A slow-moving storm system will be heading up the eastern seaboard of the US at the end of this week, becoming the culprit for days of rain and snow across the northeastern US. The storm is originating from the Gulf of Mexico, where it has already dropped widespread rainy and gloomy weather earlier this week across parts of the south and southeast.
Now that Spring is upon us, snow chances are gradually decreasing, but as we remain in the month of march, sneaky winter storm opportunities are always still a threat. The storm system that will move north tonight and tomorrow will bring heavy snowfall to interior portions of the Northeast, along with heavy rain and gusty winds across the coastal plain. As the storm pulls away there will even be the risk for some snow closer to the coast as strong dynamics lead to cooling under the heaviest precipitation.
Low pressure will rapidly strengthen off the Mid-Atlantic coast Thursday night with a minimum central pressure of about 1000 mb. By Friday night however, only 24 hours later, the pressure is expected to be down to around 980 mb. It’s even conceivable the storm briefly dips into the upper 970 mb range. Should this be the case, we’d be looking at a rather classic storm undergoing bombogenesis.
Impacts will begin tonight as a slug of light to moderate rain begins to enter the Mid-Atlantic east of the Appalachian Mountains. By Thursday, all of the Mid-Atlantic will be dealing with this rain, possibly even extreme western portions of New England. Some of this rain will be heavy since the storm will be aided by the Atlantic Ocean’s moisture. Moisture may even tap into the Caribbean Sea for a time. It’s once we get into Thursday evening that pockets of snow are expected to develop across parts of Upstate New York and the Catskills.
This area of snow will rapidly overspread the interior Northeast as Thursday night progresses thanks to air rapidly cooling under heavier precipitation. Some of this will be due to the radiational cooling since the sun will be down but some of this will also be due to evaporational cooling. This process takes place when an intensifying storm — like this one — causes upward motion and heavy precipitation, which therefore causes the air below to cool. That’s why snow will become widespread from northeastern Pennsylvania through northern Vermont and New Hampshire overnight Thursday.
By Friday, the center of the low pressure system will clip Cape Cod as it moves in a north-northeast direction. Moderate to heavy rain will be lashing southern and eastern New England while snow continues to fall over the mountainous areas of northern New England and the western Mid-Atlantic, including western Pennsylvania, New York and Upstate New York. Another issue that will be present are the winds. Since this storm system will be intensifying into a strong low pressure, there will likely be intense winds. Widespread wind gusts of 20-45+ mph are forecasted across the Northeast between Friday and Saturday, which may lead to scattered power outages for a time.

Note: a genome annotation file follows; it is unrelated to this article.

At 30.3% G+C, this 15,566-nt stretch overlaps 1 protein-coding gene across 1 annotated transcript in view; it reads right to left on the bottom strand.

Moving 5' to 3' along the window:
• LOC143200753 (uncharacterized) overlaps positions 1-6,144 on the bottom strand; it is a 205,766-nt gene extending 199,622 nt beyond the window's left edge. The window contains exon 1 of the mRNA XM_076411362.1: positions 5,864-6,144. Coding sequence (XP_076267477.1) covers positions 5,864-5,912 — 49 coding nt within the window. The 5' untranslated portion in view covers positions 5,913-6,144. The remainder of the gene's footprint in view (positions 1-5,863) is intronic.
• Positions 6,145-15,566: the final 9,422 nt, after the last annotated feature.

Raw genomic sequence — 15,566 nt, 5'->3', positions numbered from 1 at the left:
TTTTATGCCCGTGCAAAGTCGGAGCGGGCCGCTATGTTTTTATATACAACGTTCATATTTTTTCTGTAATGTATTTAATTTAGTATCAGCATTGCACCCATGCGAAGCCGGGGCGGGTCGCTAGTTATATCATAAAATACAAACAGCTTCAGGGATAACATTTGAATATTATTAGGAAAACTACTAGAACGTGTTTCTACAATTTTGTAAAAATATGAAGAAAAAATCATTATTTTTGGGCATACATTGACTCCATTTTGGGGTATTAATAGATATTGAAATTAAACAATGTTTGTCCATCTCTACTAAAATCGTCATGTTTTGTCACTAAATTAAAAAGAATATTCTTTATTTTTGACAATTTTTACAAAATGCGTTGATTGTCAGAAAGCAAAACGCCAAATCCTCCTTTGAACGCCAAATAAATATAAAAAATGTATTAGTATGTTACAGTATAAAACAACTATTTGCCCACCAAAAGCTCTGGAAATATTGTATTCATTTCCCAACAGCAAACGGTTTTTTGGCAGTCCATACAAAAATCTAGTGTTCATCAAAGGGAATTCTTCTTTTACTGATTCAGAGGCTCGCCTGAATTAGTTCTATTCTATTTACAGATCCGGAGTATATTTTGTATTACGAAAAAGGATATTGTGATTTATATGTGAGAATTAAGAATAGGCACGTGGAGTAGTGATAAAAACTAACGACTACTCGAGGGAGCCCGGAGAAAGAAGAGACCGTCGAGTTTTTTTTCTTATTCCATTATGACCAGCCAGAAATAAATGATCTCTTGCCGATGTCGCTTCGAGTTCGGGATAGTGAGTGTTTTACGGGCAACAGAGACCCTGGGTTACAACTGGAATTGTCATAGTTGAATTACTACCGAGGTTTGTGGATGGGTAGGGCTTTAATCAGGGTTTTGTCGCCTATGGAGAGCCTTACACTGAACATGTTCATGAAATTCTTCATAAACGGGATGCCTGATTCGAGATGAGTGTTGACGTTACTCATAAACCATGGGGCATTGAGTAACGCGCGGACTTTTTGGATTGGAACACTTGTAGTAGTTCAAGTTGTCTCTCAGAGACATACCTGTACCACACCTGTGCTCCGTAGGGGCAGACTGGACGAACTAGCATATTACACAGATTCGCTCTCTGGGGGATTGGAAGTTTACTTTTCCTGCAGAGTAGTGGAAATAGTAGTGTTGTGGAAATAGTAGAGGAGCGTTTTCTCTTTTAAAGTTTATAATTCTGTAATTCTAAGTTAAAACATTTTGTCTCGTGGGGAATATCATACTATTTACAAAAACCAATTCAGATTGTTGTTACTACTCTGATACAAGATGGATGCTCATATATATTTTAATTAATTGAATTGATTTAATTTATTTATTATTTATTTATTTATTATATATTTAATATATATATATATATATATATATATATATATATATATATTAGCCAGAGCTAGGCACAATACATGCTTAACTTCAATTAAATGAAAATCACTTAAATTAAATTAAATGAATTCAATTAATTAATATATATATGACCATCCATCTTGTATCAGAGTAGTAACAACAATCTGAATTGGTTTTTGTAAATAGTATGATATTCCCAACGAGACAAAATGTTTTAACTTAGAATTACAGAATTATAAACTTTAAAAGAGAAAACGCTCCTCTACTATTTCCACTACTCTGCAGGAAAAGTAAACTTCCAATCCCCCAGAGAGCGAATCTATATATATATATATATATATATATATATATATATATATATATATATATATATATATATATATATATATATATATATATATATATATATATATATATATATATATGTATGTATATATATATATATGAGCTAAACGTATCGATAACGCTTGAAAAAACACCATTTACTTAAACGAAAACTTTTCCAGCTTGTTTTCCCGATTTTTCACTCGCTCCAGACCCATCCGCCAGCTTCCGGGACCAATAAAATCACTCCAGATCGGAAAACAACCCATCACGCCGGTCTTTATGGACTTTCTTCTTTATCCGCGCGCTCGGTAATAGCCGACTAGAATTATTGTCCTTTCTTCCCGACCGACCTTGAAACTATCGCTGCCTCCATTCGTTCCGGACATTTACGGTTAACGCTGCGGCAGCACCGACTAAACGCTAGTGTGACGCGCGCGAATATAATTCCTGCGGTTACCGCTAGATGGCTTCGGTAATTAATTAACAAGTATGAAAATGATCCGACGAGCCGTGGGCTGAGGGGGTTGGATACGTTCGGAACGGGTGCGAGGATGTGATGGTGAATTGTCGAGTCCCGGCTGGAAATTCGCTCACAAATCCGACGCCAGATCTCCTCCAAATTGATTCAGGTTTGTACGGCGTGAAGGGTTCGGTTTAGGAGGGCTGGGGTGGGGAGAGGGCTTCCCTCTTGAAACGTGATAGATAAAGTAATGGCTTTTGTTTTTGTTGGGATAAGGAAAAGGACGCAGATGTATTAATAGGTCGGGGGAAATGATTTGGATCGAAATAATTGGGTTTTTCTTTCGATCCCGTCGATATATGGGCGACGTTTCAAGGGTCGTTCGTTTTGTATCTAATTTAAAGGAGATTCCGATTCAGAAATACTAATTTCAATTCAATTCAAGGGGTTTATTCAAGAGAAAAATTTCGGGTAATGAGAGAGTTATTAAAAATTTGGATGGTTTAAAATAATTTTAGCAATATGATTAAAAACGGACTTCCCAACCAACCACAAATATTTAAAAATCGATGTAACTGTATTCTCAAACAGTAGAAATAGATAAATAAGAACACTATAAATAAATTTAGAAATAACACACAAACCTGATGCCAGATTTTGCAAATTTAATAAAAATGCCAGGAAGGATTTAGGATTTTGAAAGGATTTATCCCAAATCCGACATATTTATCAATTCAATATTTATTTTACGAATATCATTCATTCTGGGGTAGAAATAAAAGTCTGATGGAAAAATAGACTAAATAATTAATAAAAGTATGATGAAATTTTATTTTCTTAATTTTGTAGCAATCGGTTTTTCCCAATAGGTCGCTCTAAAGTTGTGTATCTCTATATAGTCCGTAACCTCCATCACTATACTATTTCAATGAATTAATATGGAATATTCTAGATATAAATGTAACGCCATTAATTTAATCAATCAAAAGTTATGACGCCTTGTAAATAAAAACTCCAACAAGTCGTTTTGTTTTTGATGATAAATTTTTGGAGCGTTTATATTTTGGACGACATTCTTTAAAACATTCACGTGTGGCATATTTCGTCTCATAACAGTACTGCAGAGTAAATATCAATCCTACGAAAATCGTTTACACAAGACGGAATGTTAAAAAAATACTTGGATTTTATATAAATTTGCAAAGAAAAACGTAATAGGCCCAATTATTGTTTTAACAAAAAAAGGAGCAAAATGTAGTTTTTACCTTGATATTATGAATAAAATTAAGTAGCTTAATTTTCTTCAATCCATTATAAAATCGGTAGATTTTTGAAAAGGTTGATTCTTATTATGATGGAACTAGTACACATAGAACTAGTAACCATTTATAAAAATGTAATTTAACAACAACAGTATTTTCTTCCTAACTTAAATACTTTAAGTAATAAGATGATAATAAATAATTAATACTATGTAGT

Friday night, the rain will end for most of the coastal areas of New England while the snow persists inland. What will be interesting to watch is the intrusion of cold air from the north and west, dropping temperatures to below freezing across most of New England and the northern Mid-Atlantic. Depending on how much moisture will still be in place on the backside of the storm will determine how much snow — if any — affects the lower elevations and coastal areas of New England. The morning run of the European model, for example, brings a period of moderate to heavy snow close to the coast early Saturday morning.
By Saturday mid-morning and afternoon, however, the main impacts from this storm will be over as it continues to pull away to the north and east. Lingering snow showers will persist across the interior Northeast, especially in the morning, before all of the precipitation ends by Saturday night.
A widespread 6-15 inches of snow is expected to fall across the interior Northeast thanks to this late-season winter storm while a general 0.5 to 2 inches of rain falls in the Mid-Atlantic.